Brazil, also introducing the draft resolution on behalf of a core group of countries, explained that the draft resolution was the result of three rounds of formal consultations, and that it was co-sponsored by a wide range of regional countries of diverse social and economic backgrounds.  Brazil expressed gratitude to the World Health Organization, Special Rapporteurs on the right to health and on the right of persons with mental disabilities, and civil society for their support throughout the negotiations.  The draft resolution aimed to fight abuses and human rights violations in the context of mental health.  Brazil expressed hope that it would be adopted by consensus and with the widest possible support. 

Russian Federation, speaking in an explanation of the vote before the vote, expressed its commitment to ensuring the right to health, but expressed doubts about the link the resolution made between the right to health and civil liberties.  Furthermore, the choice of treatment was a decision to be made by a professional doctor or body only, and regretted that the draft made recommendations with regard to solitary confinement of persons with mental health.  The draft required considerable further work by the medical community, and the Russian Federation would therefore disassociate itself from the consensus. 

The Council then adopted draft resolution L.26 without a vote. 
 
Action on Resolution on Accelerating Efforts to Eliminate Violence against Women: Preventing and Responding to Violence against Women and Girls, Including Indigenous Women and Girls

In a resolution (A/HRC/C/L.28/Rev.1) on accelerating efforts to eliminate violence against women: Preventing and responding to violence against women and girls, including indigenous women and girls, adopted without a vote as orally revised the Council decides to extend the mandate of the Special Rapporteur on violence against women, its causes and consequence, for a period of three years; requests  the Special Rapporteur on violence against women, its causes and consequences, to hold consultations or participate in the work, as appropriate, and by the invitation of the Commission on Crime Prevention and Criminal Justice of the United Nations Office on Drugs and Crime, in order to accelerate the implementation of the Special Rapporteur’s goals on the prevention and response to violence against women; and calls upon States to take effective action to respond to violence against women and girls, including indigenous women and girls, and protect all victims and survivors.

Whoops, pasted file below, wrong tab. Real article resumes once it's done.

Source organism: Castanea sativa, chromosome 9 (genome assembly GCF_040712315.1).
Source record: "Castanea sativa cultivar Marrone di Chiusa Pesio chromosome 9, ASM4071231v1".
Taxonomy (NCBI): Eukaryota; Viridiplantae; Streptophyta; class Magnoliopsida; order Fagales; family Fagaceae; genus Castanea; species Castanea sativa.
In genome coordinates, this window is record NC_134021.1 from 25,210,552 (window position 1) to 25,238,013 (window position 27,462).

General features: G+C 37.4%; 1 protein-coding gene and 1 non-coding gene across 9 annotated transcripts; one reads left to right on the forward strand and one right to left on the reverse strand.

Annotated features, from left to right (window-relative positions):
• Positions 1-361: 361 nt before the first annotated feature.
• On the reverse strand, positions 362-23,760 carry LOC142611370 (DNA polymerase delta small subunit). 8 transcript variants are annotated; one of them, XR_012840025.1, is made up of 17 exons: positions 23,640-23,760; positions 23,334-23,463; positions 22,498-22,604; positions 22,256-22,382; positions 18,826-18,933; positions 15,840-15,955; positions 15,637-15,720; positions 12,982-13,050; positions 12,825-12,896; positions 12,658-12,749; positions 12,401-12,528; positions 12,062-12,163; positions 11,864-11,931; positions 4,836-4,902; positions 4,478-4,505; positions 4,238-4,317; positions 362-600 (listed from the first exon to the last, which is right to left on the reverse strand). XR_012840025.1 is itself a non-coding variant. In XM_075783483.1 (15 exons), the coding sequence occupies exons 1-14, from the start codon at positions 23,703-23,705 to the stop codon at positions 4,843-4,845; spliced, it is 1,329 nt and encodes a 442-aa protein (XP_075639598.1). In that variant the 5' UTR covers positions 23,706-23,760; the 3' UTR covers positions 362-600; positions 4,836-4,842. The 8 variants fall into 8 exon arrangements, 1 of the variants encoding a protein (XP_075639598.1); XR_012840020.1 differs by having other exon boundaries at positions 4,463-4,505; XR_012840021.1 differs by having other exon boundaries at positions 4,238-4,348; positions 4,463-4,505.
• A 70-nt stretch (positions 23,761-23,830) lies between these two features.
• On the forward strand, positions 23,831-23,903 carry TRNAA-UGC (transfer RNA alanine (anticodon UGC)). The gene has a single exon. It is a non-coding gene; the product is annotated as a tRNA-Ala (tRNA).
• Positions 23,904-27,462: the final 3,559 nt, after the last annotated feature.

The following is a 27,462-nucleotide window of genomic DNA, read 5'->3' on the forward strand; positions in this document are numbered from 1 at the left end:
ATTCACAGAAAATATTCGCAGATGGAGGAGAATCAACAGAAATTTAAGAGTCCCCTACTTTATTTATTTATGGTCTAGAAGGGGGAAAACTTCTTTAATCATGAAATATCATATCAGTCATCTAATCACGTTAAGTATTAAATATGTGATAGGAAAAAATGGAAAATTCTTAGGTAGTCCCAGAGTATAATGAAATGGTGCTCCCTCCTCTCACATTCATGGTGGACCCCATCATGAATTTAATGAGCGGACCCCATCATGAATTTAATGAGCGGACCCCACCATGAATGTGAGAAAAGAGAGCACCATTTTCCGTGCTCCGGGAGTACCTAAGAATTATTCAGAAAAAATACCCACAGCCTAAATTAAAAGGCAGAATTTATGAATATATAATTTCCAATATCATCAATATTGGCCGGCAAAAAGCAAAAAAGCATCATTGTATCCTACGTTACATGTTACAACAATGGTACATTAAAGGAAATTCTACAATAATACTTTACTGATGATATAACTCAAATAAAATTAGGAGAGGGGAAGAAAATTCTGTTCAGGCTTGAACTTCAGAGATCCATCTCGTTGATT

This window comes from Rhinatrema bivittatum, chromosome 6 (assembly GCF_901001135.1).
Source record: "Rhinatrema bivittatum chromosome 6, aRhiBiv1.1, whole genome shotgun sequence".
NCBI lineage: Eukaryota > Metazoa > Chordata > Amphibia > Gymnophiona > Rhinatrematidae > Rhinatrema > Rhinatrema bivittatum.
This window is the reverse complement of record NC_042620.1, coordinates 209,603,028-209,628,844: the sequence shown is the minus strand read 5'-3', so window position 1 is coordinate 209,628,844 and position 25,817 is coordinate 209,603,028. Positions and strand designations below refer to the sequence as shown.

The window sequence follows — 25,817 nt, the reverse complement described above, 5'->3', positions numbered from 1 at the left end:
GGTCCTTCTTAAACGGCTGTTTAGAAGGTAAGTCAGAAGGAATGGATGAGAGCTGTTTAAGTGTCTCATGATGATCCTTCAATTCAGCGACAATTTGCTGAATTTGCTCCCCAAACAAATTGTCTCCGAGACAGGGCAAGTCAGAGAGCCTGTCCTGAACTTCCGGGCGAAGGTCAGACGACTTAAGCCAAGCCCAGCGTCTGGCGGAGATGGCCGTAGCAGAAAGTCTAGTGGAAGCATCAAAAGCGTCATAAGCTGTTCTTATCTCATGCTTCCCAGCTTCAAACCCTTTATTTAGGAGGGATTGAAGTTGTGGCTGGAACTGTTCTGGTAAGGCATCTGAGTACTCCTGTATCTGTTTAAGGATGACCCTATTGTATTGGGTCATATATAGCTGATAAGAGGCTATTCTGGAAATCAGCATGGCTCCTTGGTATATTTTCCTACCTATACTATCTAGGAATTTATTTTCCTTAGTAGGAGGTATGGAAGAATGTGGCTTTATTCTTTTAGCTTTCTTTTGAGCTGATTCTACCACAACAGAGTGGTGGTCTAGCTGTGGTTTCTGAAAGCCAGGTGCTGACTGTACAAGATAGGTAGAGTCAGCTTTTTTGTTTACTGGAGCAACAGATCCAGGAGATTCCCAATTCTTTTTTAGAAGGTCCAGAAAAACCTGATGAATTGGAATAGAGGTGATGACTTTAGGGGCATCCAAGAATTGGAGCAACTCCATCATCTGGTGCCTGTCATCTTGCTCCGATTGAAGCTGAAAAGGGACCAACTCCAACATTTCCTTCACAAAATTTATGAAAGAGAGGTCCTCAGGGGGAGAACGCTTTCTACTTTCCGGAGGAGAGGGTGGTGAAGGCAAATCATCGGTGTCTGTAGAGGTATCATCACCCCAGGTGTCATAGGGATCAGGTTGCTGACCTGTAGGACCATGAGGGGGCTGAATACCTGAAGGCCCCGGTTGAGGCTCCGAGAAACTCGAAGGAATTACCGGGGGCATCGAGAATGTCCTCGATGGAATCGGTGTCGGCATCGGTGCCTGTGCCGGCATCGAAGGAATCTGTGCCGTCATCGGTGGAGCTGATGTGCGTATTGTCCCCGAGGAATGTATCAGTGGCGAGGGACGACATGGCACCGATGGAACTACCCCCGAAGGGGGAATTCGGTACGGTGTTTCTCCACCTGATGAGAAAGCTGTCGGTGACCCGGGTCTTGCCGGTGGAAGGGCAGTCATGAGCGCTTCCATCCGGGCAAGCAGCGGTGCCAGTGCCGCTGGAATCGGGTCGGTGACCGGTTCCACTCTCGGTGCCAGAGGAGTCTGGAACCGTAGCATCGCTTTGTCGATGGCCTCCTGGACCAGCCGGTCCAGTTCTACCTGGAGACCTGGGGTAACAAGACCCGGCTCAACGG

Canada, introducing draft resolution L.28/Rev.1, said that this annual resolution, for the first time, addressed violence against indigenous women and girls.  Canada underlined the specific vulnerability of indigenous women and girls to violence, including sexual and domestic violence.  It referred to the situation in Canada, where efforts had been made to investigate and prosecute such cases.  It was important to create a safe environment for women and girls to report such violence and to end impunity.  It was also important to include men and boys in these efforts, and to strengthen education in this field.  Canada had organized broad consultations for this text, which reflected the needs of women and girls all over the world.  Canada then made oral revisions to the text.  It hoped that the Council would adopt this resolution, once again, by consensus.

Action on amendments L. 36, L.37, L.40, L.42, L.43, L.44